Friday, October 12, 2012

October: Fishing local waters for trout

It has been a while since my last trip to Bennett Spring State Park (BS). Jenn, Her husband Brent and toddler son, Desmond made a trip to Springfield for a long weekend. We had an opportunity to fish BS Saturday morning. It was too cold for Desmond to fish and he came to BS later in the day with his Grandmother, maybe next spring we will have a time and place for Des to fish. Jenn, Brent and I parked near the dam; it was a typical weekend crowd; I took them down stream below the stone bridge to fish the broken water and where the trout were more willing to take a fly. There were a number of spin fishermen on the opposite bank near the hatchery outlet but the weed bed in the middle of the stream prevented them from throw across the stream, thus allowed us to fish our side of the stream without lures whizzing past us. I worked my way upstream used a #16 Adams dry fly and took a few small trout with it. We were to meet Des and Ann (my wife) at 1230 PM for lunch at the dining lodge. Just as we thought about stopping Jenn hooked a rainbow for Last cast last fish. The trout was taken out of a run that was just vacated by Brent; Jenn presented her fly for the take. Sometimes a different fly or something they have not seen will fool them.
Jenn with last cast last fish...
We stopped for lunch and met Ann and Des at the diner. After lunch, Des and I play on the playground equipment and then they had to return to St Louis.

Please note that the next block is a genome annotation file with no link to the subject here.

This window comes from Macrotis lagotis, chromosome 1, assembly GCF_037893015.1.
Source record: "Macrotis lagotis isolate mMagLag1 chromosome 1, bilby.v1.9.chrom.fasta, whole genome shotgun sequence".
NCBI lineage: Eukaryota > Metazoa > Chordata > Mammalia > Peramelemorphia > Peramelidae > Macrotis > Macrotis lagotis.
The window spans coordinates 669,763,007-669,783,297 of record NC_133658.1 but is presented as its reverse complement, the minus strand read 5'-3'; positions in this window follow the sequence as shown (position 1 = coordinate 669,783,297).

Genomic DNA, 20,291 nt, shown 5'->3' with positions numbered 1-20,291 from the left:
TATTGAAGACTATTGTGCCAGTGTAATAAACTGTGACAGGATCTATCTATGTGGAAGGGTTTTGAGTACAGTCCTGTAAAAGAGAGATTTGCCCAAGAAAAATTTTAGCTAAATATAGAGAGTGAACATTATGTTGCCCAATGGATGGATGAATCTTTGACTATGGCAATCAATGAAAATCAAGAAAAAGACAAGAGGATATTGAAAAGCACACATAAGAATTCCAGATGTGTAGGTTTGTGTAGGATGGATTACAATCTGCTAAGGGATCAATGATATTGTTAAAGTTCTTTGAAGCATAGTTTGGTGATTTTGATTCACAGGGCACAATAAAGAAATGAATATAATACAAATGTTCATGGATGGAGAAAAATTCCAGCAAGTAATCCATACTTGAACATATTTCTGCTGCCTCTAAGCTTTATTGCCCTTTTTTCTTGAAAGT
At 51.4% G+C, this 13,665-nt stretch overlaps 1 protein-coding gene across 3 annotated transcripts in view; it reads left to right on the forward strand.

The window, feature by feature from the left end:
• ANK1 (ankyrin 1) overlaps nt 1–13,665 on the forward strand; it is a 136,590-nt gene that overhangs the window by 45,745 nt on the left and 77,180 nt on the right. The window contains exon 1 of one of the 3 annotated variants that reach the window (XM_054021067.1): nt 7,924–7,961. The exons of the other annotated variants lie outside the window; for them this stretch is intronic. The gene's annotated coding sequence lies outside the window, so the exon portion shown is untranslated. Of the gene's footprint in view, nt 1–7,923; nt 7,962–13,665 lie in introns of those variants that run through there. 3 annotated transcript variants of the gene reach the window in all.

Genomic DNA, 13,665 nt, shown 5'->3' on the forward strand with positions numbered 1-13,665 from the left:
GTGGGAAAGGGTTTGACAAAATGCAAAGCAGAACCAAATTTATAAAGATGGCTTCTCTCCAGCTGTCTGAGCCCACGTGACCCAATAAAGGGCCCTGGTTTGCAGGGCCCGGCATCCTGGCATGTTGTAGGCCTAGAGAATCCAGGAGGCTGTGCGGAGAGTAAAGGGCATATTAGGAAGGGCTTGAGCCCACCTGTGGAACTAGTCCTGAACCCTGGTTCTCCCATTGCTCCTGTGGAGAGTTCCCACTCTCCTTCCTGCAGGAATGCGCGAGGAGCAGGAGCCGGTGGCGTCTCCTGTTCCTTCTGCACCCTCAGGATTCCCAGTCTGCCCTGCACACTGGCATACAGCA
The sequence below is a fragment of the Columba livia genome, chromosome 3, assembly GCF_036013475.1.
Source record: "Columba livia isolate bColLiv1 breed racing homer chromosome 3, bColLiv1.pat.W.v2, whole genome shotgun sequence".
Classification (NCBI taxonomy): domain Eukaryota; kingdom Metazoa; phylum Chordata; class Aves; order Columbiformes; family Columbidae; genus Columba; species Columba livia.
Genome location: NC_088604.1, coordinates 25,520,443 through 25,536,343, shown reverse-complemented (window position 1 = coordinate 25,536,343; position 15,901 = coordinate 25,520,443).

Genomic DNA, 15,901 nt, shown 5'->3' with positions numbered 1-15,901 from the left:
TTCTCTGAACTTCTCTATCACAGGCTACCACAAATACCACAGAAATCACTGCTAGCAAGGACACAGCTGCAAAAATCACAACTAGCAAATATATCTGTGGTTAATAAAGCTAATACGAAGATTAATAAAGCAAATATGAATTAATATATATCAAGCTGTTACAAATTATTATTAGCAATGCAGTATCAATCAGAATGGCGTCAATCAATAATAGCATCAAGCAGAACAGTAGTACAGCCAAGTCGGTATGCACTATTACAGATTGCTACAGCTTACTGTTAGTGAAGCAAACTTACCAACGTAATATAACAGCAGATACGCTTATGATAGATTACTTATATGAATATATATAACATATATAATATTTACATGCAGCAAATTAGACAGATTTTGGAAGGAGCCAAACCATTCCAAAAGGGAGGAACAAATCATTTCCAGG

I decided to fish longer; Ann went to Lebanon to shop and returned at 5 PM. I checked out some other spots and took 20+ trout. I did endure some rain without a raincoat and then it cooled off; just a hint of winter fishing, which I truly enjoy

Eleven Point River October 2012

Dr Taylor fishing the Eleven Point River

Today back to work after spending the morning drying my camping gear from last night’s thunderstorm; the gear was in the bed of the pickup truck overnight from a three-day weekend on the Eleven Point River. Last night’s storm was much different than the weather this weekend, which was balmy, with some cloudy days and plenty of bright sunshine on Monday to highlight the colors in the Irish wilderness by way of a wonder stream, the Eleven Point River. Dr Bill Taylor and I planned and decided on this weekend three months ago to fish and camp the gravel bars between Greer access and Turner Mill access. We hoped for good weather and bright colors, which we were not disappointed.
September 20, 2012 Saturday: We started our journey Saturday morning and on the river by noon leaving Greer access and paddling upstream to Hwy 19 Bridge. There were a few fly fishermen above the bridge, a spin fisherman came up behind us and chatted with us for a while.  A little later Tom, a regular on the river from Dora was powering his way up to the spring in his canoe powered by a 3 h.p. outboard engine. Bill picked up a rainbow as we floated downstream past Greer access. We stopped at the first island to fish and decided to camp there for the night. Unfortunately, the fishing was good but the catching was subpar. Bill hooked and released a pickerel and I finally caught and released a large mouth bass at dusk. After dinner, we sat near a campfire and stared up to the sky to watch streaking satellites and falling meteorites. We turned in at 8 PM with the campfire losing light and night had fallen upon us.  The moon was half full and crept behind the hills by midnight. The night sounds of insects, owls and coyotes that woke us throughout the night; it’s hard to get a good night sleep on the river.